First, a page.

A large part of my responsibilities as assistant director of public relations at Messiah is coordinating our media relations efforts. A significant portion of that work is devoted to helping various groups on campus promote their events — lectures, concerts, performances, etc.
Messiah hosts a lot of concerts each semester: at least one a week and then two or three bigger name shows on select weekends. I am finding that it is getting more and more challenging to locate any meaningful information about the bands and performers.
I just got off the phone with a publicist who took exception to my frustration that the band she represents has very little useful information available online. Like no biography for instance. Or downloadable photo that I can include with the news release. But, they sure have a spiffy MySpace site where I can listen, listen, listen to their songs and read all their crazed teenage fans gushing about how “awesome” they are. Yippee.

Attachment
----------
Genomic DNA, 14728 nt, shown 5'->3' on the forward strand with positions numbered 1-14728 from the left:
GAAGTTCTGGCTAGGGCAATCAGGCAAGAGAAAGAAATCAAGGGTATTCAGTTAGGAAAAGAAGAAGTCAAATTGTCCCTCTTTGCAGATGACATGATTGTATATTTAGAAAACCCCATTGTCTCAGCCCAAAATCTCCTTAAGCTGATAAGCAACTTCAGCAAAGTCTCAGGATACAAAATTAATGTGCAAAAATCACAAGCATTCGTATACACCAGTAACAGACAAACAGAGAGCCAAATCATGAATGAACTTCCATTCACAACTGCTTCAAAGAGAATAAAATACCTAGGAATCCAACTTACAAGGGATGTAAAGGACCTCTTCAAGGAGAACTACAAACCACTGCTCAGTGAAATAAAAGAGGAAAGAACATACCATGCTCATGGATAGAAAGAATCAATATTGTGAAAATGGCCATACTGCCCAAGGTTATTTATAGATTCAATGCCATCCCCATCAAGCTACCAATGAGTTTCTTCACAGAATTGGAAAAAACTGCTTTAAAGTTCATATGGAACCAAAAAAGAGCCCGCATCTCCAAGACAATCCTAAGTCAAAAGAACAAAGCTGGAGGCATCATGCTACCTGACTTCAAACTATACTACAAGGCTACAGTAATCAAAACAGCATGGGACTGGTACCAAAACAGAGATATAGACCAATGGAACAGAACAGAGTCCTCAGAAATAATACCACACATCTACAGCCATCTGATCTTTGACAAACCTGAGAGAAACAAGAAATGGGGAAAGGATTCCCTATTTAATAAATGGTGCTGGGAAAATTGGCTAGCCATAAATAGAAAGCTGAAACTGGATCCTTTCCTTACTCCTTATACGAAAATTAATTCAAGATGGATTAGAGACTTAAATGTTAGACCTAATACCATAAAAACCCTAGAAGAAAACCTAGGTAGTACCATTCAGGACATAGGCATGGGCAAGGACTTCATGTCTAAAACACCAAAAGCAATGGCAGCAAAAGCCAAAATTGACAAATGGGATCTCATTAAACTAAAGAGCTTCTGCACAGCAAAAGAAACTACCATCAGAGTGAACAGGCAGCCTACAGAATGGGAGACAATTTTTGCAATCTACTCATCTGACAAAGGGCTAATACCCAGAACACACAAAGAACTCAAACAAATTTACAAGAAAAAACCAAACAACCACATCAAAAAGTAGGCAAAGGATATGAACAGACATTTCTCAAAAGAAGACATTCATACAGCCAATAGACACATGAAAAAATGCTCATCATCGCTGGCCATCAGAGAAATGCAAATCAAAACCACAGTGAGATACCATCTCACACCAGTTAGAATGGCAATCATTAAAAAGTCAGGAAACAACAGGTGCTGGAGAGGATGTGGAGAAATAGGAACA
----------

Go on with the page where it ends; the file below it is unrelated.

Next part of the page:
A few weeks ago, I was working on text for a series of concerts, and the only thing I could find about a particular performer was a list of what foods he liked and didn’t liked. Helpful.
Why are these new artists desiring to live in obscurity? I mean, really. If you’re trying to break into the popular music scene, wouldn’t you want people (fans, publicists, journalists alike) to easily access everything they might want or need to know about you? Not too many of them truly care whether you like Twizzlers or not, but, if they’re like me, they would probably like to know the names of the people in your band, when and where you got started, how many albums you’ve released, what the critics are saying about you and your music, and where you get your inspiration.
Ok…that’s enough ranting for now. I do feel better though. And, while I was typing this, the publicist sent a photo I can use with my news release. Great. Back to work.